Gift Tax
Gift Tax

Gift tax and kiddie tax treatments for tax year 2021

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The tax law has become increasingly family focused in recent years, providing tax breaks for families with children including tax credits for children, tax breaks for child care, tax-favored accounts for education savings, and much more. However, to make the best use of these tax benefits, families must understand how they work. Here is an excerpt of the white paper “Tax strategies for families with children” that covers several of these child-centered tax benefits—and highlight tax strategies for maximizing tax savings and avoiding potential pitfalls. Feel free to pass this information on to clients to help them understand their options.

Parents or other family members may want to transfer cash or other assets to a child to be used for the child’s education or to build a nest-egg for the future. If handled carefully, a gifting strategy can cut taxes. However, parents or other donors should be alert to potential consequences of the gift tax and the so-called “kiddie tax.”

Gift tax

A gift tax is imposed on any transfer to an individual (other than one’s spouse), either directly or indirectly, where full consideration (measured in money or money’s worth) is not received in return (Code Sec. 2501). However, there are exclusions that can reduce or eliminate the gift tax.

Annual exclusion: The tax law provides an annual exclusion from gift tax for gifts to any donee during the tax year. The exclusion in indexed annually for inflation. For 2021, the exclusion is $15,000 per donee—or $30,000 for gifts made by a married couple (Code Sec. 2503(b); Code Sec. 2513). There is no limit on the number of donees for whom a donor can claim the annual exclusion or on the number of years it can be claimed.

Tuition or medical expenses. The gift tax does not apply to an amount paid directly to a qualifying educational institution for the donee’s tuition (but not for books, room and board, or other expenses), In addition, amounts paid directly to a medical provider to cover the donee’s medical expense are not subject to gift tax (Code Sec. 2503(e)).

Lifetime exclusion. The tax law provides a combined basic exclusion from estate and gift taxes. For 2021, the exclusion exempts up to $11.7 million of transfers from gift or estate tax. The exclusion is scheduled to drop to $5.49 million after 2025. However, large gifts given before then will qualify for the higher exclusion even if they exceed the exclusion in effect when the donor dies.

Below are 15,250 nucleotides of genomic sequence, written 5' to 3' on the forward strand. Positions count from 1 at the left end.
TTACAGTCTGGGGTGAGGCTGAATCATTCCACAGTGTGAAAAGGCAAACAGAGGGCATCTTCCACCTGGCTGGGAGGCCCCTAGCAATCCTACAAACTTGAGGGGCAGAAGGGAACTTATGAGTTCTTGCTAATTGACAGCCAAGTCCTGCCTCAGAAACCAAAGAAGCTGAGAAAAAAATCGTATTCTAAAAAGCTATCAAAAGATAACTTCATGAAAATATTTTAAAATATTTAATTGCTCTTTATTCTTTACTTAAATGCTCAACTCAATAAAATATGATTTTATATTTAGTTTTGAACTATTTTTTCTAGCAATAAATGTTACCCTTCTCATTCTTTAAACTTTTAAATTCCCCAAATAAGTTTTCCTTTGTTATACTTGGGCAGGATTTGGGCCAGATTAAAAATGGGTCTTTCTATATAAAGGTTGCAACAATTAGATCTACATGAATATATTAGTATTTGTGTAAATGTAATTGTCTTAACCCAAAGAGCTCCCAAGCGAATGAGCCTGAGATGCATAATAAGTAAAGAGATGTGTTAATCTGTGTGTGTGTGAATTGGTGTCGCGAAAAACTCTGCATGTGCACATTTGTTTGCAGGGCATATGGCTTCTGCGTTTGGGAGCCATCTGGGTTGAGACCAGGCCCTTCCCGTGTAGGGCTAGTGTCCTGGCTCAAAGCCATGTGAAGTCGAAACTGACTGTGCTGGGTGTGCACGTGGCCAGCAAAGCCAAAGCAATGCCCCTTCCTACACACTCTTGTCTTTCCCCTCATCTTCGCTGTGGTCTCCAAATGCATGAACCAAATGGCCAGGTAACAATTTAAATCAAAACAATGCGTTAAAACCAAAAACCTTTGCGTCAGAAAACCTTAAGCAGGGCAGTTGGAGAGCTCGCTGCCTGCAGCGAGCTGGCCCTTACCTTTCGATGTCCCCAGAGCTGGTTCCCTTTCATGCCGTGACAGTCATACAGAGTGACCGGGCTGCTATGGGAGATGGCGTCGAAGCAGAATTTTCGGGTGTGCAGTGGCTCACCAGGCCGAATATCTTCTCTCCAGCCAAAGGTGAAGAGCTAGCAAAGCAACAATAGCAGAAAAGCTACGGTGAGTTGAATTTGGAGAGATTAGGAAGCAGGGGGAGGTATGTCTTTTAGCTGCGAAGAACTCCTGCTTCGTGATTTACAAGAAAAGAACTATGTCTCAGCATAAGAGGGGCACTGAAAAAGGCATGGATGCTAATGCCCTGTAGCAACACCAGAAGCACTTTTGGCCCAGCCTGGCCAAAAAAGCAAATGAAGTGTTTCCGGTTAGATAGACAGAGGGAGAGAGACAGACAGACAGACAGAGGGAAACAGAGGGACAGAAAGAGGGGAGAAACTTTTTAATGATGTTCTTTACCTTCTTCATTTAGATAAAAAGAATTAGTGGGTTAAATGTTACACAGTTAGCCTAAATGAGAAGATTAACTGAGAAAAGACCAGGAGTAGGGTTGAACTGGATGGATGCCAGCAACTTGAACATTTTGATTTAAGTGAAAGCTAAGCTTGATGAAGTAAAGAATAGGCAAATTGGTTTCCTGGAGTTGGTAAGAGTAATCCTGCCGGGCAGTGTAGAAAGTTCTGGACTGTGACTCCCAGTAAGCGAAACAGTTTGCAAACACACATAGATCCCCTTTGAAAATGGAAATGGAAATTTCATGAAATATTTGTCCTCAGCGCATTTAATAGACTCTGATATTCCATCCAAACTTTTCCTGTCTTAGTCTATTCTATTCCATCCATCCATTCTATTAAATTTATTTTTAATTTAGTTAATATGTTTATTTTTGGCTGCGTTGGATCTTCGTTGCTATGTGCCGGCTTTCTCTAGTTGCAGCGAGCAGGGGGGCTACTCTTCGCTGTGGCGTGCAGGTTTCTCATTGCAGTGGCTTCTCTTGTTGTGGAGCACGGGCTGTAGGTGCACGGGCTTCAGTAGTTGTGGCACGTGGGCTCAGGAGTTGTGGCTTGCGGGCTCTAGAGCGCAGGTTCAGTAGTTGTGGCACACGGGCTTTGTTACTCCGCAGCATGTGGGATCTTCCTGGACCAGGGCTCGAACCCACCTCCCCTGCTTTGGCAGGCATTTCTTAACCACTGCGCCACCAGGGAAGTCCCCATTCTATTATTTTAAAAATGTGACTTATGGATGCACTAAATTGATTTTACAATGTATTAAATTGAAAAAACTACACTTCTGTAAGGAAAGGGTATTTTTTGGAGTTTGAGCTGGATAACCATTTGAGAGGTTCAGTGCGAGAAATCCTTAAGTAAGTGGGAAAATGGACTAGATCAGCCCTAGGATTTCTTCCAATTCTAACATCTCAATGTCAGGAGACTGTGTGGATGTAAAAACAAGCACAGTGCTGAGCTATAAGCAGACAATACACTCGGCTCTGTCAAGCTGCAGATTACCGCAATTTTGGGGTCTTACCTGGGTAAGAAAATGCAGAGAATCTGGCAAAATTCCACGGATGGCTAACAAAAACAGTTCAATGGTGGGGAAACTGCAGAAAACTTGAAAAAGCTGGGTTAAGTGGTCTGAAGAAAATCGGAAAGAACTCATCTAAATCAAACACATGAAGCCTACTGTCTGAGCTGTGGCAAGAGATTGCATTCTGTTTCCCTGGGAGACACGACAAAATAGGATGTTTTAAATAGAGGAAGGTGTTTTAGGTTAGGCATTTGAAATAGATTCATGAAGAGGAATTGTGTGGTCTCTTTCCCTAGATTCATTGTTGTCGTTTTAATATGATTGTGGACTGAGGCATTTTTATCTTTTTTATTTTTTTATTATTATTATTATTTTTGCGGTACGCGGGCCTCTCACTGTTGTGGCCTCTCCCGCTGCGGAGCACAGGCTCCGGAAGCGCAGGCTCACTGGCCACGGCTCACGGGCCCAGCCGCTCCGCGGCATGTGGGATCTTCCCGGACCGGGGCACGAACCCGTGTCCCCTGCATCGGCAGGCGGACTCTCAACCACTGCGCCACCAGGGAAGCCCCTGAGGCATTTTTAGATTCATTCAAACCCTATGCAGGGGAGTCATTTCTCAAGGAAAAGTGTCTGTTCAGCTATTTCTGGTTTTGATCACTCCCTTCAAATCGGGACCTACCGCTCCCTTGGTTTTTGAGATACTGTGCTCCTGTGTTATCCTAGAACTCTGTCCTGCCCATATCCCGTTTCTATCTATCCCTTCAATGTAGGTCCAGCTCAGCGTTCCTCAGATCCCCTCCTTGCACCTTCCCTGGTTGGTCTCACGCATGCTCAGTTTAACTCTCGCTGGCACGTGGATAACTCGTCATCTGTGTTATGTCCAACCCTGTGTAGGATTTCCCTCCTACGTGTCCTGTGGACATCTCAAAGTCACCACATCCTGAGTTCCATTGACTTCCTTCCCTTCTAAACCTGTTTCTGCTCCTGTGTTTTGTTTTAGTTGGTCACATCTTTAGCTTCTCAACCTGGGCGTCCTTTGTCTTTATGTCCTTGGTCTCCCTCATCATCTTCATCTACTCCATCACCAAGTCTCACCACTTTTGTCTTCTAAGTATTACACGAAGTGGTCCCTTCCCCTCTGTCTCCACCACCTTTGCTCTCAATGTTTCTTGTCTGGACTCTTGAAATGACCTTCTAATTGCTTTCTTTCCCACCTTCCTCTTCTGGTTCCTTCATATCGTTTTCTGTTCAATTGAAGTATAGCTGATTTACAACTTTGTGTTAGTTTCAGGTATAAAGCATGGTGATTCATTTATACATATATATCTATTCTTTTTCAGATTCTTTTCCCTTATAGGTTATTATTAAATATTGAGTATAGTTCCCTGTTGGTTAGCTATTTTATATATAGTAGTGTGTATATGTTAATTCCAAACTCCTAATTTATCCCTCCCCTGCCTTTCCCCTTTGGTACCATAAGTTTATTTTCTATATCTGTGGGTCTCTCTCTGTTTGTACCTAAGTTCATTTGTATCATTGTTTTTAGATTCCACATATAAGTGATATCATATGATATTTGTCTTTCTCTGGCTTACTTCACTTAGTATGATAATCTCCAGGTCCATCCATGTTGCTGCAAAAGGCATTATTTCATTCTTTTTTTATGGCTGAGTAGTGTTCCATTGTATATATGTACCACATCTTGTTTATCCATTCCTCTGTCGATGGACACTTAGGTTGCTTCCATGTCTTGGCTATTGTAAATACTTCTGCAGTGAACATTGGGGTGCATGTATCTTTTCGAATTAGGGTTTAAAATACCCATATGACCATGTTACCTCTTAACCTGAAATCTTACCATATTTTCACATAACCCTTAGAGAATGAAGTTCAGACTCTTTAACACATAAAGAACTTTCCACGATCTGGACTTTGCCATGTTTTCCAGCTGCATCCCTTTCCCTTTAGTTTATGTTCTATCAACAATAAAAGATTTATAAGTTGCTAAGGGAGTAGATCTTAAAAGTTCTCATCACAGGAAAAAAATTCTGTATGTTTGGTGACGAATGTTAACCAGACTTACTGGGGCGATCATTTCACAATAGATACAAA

Tax strategies. Parents and other family members should strategize gift giving to minimize the gift tax liability—for example, by making large gifts over a period of years to take advantage of the annual gift tax exclusion.

If a gift is intended for a child’s college tuition, payments should be made directly to the educational institution to take advantage of the tuition exclusion. Contributions to a child’s qualified tuition plan (QTP) do not qualify for the tuition exclusion, but do qualify for the annual $15,000 gift tax exclusion. In addition, a donor can elect to treat a larger QTP contribution as made over five years. Thus, a contribution of up to $75,000 in 2021, treated as spread over 5 years, will qualify for exclusion if the election is made.

Kiddie tax

The kiddie tax is designed to prevent parents or other relatives from shifting investment income to a child in a lower tax bracket (Code Sec. 1(g)).

The kiddie tax applies to a child’s net unearned income if the child (1) is under age 19 or is a full-time student under age 24, (2) has at least one living parent, (3) has unearned income above a threshold amount of $2,200 for 2021 (indexed), and (4) doesn’t file a joint return with a spouse for the year. In the case of a child over age 17, the kiddie tax applies only if the child’s earned income does not exceed one-half of his or her support.

Under the kiddie tax, a portion of a child’s unearned income is tax free, another portion is taxed at the child’s income tax rate, and the remaining unearned income is taxed the marginal rate of the child’s parents. Thus, for 2021, the first $1,100 of a child’s unearned income is not subject to tax, the next $1,100 is tax at the child’s rate, and any additional unearned income is taxed at the parents’ tax rate (assuming that rate is higher than the child’s rate).

Unearned income subject to the kiddie tax includes interest, dividends, capital gains, rents, royalties, taxable scholarships, and the taxable portion of Social Security or pension benefits paid to the child. Earned income that is taxed at the child’s rate includes wages, salaries, or other amounts received as compensation for personal services.

Tax strategies. When gifting income-producing assets to a child, donors should consider the amount of income the assets will produce each year to minimize the kiddie tax on unearned income. In addition, since the kiddie tax does not apply to earned income, parents may want to put the child to work. Earnings from a part-time or summer job will be taxed at the child’s lower tax rate or may escape tax entirely if sheltered by the standard deduction for dependents (Code Sec. 63 (c)(5)). For 2021, the dependent standard deduction is the greater of $1,100 or earned income plus $350 (but not more than the regular standard deduction for singles of $12,550).

Moreover, for parents with a family-owned business this can be a particularly attractive tax strategy.

Editor’s note: Robin Gervais, EA, and Sarah Molouki, CPA, MS in Tax, contributed to this article.

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